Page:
Sound — 7
Look, I'm a fan of extended range guitars. Frankly, I think the people who say "Why play eight-string guitars? Just play a bass!" are morons at best. And so much absolutely stellar music has been made on guitars with more than six strings. From shred legend Steve Vai to nu-metallers Korn to prog-rockers like John Petrucci, to death metal legends like Morbid Angel's Trey Azagthoth, to Meshuggah, to the current crop of djent and prog-metal pioneers like Tosin Abasi and Misha Mansoor. The extended range guitar has a huge and impressive repertoire and string counts seem to keep climbing every single year. And when you include players of more obscure extended range instruments, like the Chapman Stick and Warr Guitar, there's really no shortage of impressive musicians to check out.
But this is 2017, and the extended range guitar is starting to hit a bit of a wall. More and more players are using them, and that means that creative uses for them are fewer and further between. Venezuelan-American guitarist Felix Martin has made a bit of a name for himself in the extended range guitar community by playing a rather unique instrument that consists of two left-handed seven-string guitars mounted side by side into one neck, a sort of Chapman Stick-like arrangement. And much like a Stick player, he generally plays parts by tapping bass lines and melodies in a very pianistic way. Felix's Venezeulan background means that the music on this seems to have a fusion of very South American melodies and rhythms, and that's perhaps reflected in the album cover, which features a graphic of a map of South America. But overall, the general tone of this record is very similar to the work of Tosin Abasi of Animals As Leaders. And Felix's guitar tone doesn't really do anything to differentiate him from Tosin. Largely clean, and "thumpy" (not the same as his "thumping" technique, though) with boatloads of delay and reverb.
His newest instrument is a 16-string monstrosity that features a 7-string on one part of the neck, and a 9-string on the other, seemingly in standard tuning across the board, meaning he can reach a low C# in the bass register, and he seems to go nuts with this all over the album. Especially on the intro to "Eight Moon Headdress", which is actually really decent for a tapped tone on such a low-tuned string. Unlike a lot of his contemporaries, though, he almost never unleashes distorted guitar sounds or traditional guitar solos at any point on the album, with the exception of the tasty soloing of Angel Vivaldi (a name I really hope to see on the cover of guitar magazines soon!) on "Santos." Sometimes, the tapping takes on a bit of a Primus-esque quality, such as on the track "Barquismetal." And some of the riffs, while still quite clean, are actually good headbangers, like "Four Handed Giant." Clean chords make up the majority of tracks like the jazzy "Canaima."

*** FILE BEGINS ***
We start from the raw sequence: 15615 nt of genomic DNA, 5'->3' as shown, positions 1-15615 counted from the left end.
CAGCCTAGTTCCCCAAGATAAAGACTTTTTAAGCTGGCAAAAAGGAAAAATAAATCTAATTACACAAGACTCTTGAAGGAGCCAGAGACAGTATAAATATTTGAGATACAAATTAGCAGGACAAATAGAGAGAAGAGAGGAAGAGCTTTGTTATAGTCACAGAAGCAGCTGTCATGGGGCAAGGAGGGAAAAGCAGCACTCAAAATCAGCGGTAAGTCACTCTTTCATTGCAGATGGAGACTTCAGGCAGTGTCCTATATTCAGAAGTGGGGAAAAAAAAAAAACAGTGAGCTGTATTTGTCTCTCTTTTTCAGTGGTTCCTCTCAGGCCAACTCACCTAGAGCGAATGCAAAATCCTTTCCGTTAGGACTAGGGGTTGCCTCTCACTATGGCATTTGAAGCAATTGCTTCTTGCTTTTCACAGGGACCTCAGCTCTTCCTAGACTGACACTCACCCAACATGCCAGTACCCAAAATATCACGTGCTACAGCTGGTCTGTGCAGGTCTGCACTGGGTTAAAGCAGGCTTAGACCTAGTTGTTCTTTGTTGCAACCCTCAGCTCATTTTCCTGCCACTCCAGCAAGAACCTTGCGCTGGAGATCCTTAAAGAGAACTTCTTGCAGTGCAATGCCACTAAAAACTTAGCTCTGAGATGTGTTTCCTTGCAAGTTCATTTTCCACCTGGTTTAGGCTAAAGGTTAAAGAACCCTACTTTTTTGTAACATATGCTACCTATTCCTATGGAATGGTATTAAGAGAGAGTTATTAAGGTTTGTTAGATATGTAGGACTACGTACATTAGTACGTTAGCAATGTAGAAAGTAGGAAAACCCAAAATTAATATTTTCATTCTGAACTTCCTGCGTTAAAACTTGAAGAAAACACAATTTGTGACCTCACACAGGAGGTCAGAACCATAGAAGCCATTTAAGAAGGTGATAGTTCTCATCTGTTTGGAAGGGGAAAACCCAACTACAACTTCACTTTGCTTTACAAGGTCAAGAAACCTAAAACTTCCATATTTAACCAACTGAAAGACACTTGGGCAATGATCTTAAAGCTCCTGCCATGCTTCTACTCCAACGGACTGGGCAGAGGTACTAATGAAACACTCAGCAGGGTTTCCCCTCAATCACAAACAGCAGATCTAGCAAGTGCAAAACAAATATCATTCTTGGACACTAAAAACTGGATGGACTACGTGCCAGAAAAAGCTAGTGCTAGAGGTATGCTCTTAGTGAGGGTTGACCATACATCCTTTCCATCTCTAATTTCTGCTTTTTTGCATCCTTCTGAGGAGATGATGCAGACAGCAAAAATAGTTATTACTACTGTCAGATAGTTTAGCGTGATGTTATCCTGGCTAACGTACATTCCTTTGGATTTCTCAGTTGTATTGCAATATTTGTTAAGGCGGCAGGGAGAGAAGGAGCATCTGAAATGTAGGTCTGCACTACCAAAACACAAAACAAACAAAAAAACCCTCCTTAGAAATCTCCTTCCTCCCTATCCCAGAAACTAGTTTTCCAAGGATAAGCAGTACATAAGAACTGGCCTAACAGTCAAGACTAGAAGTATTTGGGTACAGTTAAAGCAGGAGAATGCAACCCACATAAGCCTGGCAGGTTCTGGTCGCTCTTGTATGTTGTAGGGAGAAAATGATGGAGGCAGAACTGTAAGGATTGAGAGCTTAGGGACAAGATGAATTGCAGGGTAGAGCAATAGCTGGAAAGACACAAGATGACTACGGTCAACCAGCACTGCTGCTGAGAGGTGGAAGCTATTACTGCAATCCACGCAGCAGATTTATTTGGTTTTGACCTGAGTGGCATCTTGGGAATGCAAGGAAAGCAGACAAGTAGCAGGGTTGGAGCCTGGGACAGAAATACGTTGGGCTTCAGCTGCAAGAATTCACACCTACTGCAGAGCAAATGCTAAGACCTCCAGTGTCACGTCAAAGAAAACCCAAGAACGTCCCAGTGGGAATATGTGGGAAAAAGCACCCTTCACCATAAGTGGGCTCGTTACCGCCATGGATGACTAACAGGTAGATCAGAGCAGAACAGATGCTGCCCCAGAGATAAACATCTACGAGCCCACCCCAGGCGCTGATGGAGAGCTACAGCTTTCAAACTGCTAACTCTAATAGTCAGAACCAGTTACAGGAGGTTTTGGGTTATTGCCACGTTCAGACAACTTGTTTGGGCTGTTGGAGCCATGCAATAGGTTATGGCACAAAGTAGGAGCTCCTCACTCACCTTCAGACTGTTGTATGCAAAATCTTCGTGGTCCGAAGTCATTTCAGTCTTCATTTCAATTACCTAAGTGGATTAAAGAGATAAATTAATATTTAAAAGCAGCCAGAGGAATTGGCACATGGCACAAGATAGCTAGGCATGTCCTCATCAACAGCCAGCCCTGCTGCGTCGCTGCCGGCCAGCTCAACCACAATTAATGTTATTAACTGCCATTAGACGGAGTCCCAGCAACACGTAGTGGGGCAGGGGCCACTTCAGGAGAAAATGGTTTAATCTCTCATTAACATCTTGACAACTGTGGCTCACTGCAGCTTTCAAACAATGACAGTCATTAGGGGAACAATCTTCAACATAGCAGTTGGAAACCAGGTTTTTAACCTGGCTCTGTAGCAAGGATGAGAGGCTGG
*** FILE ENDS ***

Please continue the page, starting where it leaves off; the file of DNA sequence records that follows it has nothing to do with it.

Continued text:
Bassist Killian Duarte and drummer Victor Alvarez also provide a great rhythm section, and often lock in so much with Felix's guitar playing that the band almost sounds like one single instrument. The production is nice and clean, and does a lot to capture the groove of the tracks on the album, but without getting too muddy or overwrought with the low tones on the guitar and bass. But despite this, the songwriting does feel a little lacking at times. It's a bit too derivative, and at times, the album seems to plod along a bit too much (15 tracks of mostly very similar-sounding material is a bit much). They are very well-written and well-executed tracks, but I find the album a bit difficult to sit through as a whole.
Lyrics — 7
As with all instrumental releases, it's hard to give this a definitive rating because of the lack of lyrics, but I am rating it how I am because I feel like a well-placed guest vocal could have gone a long way to break up some of the monotony on the album. Given his friendship with fellow guitar tapping wizard Sarah Longfield, I feel like a collaboration featuring her on vocals would be incredible. But a good vocal collaboration would have really helped this album, and this is one of those rare times where I feel an instrumental album suffers a bit for lack of vocals.
Overall Impression — 7
Felix Martin has done some really good music in the past, and this album really is no exception to that, but with so much of the album sounding kind of similar and samey, and much more emphasis on the tapping and not as much on making memorable melodies, this is really an album that's better suited to a crowd that enjoys technical displays to good songwriting. Had I reviewed an album like this a few years ago, I might have had a better opinion of it than I do now, but this really isn't what I'm looking for when I'm searching for a great new instrumental album. There's absolutely no denying Felix's killer talent, and it is on full display on this album. If you're a fan of Animals As Leaders, or even of instrumental math rock bands like Don Caballero or Tera Melos, this is definitely a good record to check out.